[vehicle] has not been protected." The Department
ordered Ally's interest forfeited on December 2, 2014,
and sent the Order of Delegation and Forfeiture to Ally with
instructions for appealing.
timely filed a petition for judicial review in the Davidson
County Chancery Court. In the petition, Ally stated that the
Department, "[b]y letter dated March 26, 2014, . . .
[the Department] forwarded notice to Ally that a forfeiture
warrant had been issued" and that "the forfeiture
warrant was not properly obtained[.]" Both parties filed
pretrial briefs. In Ally's brief, it admitted that
"the Department sent a Notice of Seizure . . . to Ally
at Post Office Box 8116 in Cockeysville, Maryland 21030,
" which Ally characterized as "Ally's
Lockbox." Ally asserted, however, that the notice was
defective because it was delivered to an incorrect address.
Ally further asserted that the notice, if delivered, was
defective because it did not contain any supporting evidence
or alleged wrongful conduct by Ally that would make its
interest subject to forfeiture.
trial court held a hearing on the petition on March 29, 2016.
No evidence was presented during this hearing. Ally
essentially argued that the time for filing its claim had not
expired because the notice of forfeiture was either mailed or
delivered to the wrong post office, P.O. Box 8100, rather
than P.O. Box 8116, pointing to the discrepancy between the
address printed on the certified receipt (P.O. Box 8100) and
the address on the Department's notice letter (P.O. Box
8116). As such, Ally argued that the
knew or should have known that the notice was delivered to
the wrong address and that the Department's failure to
take additional steps to correct the mistake meant that it
had not met its burden of proving when Ally received the
notice. Ally's counsel was unable to explain how Ally
eventually received the notice letter and was unsure whether
the person who signed the certified receipt worked for Ally.
April 19, 2016, the trial court, citing State v.
Sprunger, 458 S.W.3d 482 (Tenn. 2015), found that the
Department had "the burden of proof to show by a
preponderance of the evidence that notice was in fact
delivered to Ally on March 31, 2014 or on some other date
that would preclude Ally from effecting compliance with its
duty to provide proof of its security interest." The
trial court ruled, however, that the Department failed to
"show that it gave notice on Ally [on] any particular
date" because "the only delivery of notice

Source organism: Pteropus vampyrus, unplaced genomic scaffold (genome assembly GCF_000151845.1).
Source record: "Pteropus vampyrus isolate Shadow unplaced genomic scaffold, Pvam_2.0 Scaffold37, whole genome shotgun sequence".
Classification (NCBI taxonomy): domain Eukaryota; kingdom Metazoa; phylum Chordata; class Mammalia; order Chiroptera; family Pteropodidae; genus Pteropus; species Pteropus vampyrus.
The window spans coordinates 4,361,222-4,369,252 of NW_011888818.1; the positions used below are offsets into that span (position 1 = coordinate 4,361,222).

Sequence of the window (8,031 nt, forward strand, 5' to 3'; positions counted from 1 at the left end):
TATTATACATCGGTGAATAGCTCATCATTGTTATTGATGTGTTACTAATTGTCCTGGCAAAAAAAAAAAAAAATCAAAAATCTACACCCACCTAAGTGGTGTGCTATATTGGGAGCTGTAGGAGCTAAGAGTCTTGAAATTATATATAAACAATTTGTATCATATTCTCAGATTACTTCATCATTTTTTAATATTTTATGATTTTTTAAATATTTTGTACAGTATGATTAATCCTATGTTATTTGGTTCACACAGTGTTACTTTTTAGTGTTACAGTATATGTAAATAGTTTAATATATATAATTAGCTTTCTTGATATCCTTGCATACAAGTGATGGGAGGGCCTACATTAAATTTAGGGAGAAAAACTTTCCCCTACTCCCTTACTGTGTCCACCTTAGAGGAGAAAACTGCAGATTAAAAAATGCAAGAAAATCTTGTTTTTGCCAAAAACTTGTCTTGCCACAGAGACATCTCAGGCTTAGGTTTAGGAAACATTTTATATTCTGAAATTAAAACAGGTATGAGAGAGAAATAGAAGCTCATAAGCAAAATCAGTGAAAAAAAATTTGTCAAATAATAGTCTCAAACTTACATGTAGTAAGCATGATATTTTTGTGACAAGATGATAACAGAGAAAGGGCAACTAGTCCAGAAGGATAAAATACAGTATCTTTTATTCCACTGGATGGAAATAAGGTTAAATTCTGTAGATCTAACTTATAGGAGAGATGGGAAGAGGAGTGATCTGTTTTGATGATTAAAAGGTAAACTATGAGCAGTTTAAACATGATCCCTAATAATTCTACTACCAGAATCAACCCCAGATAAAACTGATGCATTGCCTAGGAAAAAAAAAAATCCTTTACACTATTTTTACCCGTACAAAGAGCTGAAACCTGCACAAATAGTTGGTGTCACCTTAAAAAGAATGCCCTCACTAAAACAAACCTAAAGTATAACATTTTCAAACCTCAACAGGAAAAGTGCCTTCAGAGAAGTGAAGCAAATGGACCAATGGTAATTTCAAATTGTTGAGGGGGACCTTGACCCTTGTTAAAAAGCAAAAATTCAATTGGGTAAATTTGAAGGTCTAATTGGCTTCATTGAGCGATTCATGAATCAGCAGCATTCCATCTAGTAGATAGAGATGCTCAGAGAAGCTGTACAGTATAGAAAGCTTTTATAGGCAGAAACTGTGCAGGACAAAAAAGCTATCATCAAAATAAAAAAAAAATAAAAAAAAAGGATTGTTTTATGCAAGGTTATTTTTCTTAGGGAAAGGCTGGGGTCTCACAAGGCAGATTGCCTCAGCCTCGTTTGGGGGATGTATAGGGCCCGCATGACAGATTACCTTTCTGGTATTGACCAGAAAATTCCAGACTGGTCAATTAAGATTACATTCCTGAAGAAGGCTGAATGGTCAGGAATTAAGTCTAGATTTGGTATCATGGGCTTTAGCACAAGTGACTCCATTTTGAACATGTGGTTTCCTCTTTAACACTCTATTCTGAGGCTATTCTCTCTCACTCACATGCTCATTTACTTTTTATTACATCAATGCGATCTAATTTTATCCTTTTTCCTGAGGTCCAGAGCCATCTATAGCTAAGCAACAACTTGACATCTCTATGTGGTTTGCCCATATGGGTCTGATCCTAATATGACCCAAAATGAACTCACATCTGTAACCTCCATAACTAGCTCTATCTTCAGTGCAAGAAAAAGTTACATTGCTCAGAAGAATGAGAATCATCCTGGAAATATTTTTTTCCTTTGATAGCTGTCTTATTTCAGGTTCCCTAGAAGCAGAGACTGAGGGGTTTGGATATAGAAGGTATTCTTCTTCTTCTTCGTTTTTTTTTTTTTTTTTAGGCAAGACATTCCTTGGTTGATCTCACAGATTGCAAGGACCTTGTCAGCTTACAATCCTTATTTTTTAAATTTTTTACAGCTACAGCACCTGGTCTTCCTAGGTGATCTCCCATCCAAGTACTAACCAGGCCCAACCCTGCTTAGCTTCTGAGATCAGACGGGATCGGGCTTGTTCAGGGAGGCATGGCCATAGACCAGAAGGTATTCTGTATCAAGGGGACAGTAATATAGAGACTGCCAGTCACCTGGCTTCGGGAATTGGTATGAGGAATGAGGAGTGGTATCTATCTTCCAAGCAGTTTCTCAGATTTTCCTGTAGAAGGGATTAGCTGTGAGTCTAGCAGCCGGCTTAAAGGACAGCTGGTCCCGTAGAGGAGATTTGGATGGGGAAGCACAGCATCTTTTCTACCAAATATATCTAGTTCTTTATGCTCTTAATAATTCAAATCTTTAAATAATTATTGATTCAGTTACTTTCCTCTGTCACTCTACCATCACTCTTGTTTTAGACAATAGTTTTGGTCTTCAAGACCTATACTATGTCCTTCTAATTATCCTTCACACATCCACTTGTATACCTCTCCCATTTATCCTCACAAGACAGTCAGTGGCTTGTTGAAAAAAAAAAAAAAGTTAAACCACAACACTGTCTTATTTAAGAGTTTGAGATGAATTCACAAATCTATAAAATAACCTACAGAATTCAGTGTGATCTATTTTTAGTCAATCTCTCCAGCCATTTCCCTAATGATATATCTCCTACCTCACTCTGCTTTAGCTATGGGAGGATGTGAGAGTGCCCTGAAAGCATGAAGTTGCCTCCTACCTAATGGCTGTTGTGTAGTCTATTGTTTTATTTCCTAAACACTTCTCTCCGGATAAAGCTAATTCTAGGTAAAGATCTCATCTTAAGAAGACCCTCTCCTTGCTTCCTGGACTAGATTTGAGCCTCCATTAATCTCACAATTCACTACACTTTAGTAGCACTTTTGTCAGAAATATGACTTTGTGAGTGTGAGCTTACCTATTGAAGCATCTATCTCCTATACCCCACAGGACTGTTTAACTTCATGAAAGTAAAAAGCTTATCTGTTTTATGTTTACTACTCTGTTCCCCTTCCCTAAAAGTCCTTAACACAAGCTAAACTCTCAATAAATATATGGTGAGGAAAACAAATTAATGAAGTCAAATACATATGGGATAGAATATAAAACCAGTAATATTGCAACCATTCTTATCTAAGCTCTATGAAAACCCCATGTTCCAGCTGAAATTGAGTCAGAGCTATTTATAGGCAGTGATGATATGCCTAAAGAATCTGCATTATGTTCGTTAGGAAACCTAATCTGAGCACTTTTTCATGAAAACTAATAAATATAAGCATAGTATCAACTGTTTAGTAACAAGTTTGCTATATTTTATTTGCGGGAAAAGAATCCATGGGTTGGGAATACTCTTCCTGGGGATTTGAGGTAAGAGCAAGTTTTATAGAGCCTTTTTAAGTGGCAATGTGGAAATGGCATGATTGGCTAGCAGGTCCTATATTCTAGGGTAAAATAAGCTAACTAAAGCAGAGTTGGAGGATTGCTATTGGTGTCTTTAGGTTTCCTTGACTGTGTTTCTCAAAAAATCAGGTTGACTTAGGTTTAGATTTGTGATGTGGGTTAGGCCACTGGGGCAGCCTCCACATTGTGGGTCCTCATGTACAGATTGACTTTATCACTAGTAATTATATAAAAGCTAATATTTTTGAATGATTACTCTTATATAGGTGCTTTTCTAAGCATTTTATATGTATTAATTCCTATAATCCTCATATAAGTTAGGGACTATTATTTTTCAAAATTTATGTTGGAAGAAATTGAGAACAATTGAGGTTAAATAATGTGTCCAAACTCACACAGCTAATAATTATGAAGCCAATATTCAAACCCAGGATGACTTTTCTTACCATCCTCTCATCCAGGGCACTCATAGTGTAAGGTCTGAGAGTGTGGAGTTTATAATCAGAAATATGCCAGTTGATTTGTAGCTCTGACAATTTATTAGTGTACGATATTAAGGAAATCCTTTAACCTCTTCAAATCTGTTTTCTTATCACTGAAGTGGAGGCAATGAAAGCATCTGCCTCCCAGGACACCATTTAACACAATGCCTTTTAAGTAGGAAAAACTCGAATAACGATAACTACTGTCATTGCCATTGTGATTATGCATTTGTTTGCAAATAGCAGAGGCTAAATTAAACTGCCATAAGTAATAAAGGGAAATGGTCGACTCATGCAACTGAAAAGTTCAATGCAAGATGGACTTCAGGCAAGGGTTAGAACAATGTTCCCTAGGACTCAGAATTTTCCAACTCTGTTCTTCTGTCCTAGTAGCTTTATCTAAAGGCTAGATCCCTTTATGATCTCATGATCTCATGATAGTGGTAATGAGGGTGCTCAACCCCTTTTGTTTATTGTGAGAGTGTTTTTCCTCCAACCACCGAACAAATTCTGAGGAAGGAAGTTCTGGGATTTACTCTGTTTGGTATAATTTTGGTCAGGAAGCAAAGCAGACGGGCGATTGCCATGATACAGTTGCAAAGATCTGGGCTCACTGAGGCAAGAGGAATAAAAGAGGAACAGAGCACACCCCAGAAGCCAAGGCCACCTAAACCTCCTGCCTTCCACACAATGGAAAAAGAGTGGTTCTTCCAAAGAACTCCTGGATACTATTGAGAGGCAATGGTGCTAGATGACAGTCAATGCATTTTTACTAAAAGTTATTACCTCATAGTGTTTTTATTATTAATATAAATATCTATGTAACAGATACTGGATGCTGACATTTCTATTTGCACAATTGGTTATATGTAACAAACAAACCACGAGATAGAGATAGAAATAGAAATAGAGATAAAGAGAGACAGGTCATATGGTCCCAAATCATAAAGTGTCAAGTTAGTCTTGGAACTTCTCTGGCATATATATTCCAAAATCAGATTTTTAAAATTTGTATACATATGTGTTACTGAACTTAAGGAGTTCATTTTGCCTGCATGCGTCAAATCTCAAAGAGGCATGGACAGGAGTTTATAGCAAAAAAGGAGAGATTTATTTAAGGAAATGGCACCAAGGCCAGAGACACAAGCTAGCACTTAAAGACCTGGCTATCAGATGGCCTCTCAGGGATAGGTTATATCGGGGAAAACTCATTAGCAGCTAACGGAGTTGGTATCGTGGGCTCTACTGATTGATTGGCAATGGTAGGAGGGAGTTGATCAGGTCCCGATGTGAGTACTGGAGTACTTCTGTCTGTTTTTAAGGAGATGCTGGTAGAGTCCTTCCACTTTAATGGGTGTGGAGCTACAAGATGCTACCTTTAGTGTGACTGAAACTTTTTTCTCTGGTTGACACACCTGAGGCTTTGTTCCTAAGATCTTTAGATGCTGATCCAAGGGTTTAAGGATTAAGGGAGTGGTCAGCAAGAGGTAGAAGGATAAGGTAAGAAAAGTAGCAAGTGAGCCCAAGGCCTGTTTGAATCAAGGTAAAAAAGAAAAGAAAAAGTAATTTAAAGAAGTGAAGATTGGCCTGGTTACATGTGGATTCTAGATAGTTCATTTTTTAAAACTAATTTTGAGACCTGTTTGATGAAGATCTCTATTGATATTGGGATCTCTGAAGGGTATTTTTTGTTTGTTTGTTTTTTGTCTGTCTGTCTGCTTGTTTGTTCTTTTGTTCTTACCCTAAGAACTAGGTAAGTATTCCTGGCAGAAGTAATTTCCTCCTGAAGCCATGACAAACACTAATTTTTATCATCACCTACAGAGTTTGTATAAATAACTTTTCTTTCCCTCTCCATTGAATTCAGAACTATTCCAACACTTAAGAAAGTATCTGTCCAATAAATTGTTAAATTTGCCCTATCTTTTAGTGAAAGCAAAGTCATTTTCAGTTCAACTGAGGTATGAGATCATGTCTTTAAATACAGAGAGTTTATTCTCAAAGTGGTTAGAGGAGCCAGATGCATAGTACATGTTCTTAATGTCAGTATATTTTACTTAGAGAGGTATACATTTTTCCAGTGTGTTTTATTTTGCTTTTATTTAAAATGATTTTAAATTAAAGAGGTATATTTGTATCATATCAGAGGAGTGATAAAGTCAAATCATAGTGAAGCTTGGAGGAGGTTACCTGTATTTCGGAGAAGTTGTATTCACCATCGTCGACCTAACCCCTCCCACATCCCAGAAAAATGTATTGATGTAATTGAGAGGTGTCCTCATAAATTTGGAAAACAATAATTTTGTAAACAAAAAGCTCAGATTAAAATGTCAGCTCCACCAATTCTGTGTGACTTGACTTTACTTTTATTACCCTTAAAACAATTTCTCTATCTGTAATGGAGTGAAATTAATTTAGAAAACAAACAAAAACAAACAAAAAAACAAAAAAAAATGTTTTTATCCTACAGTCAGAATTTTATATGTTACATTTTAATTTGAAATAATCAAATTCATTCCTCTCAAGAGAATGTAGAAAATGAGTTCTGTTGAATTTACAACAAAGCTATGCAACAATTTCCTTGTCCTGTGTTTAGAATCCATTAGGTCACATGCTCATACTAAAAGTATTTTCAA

contained in the record was to a post office box that is not
connected to Ally and was to a person who is not shown to be
connected to Ally in any way." The trial court also
found that Ally met its statutory duty required to protect
its interest. Consequently, the trial court reversed the
Order of Delegation and Forfeiture and remanded the case for
entry of a forfeiture order subject to Ally's security
Department filed a motion to alter or amend or for remand to
the administrative agency for hearing on May 17, 2016.
Specifically, the Department alleged that new factual issues
required that the trial court reconsider its decision. In
support, the Department cited a pleading in which Ally
admitted to receiving a notice sent to a different post
office box than the two at issue in this case. A hearing on
the motion to alter or amend occurred on July 8, 2016. During
the hearing, the Department's counsel asserted that Ally
was the owner of several post office boxes in Cockeysville,
Maryland, including both P.O. Box 8116 and P.O. Box 8100.
Counsel for the Department also argued that the difference in
the address handwritten on the return receipt was
insufficient to defeat its notice, as any recipient could
write an improper address when certified mail was delivered,
thereby negating any notice that would otherwise have been
achieved on the recipient. The trial court subsequently
denied the Department's motion to alter or amend on
August 9, 2016.
Department raises a single issue, which we restate: Whether
the trial court erred in reversing the Department's Order
of Delegation and Forfeiture based on the Department's
failure to prove notice to Ally. Based upon our review, we
vacate the ...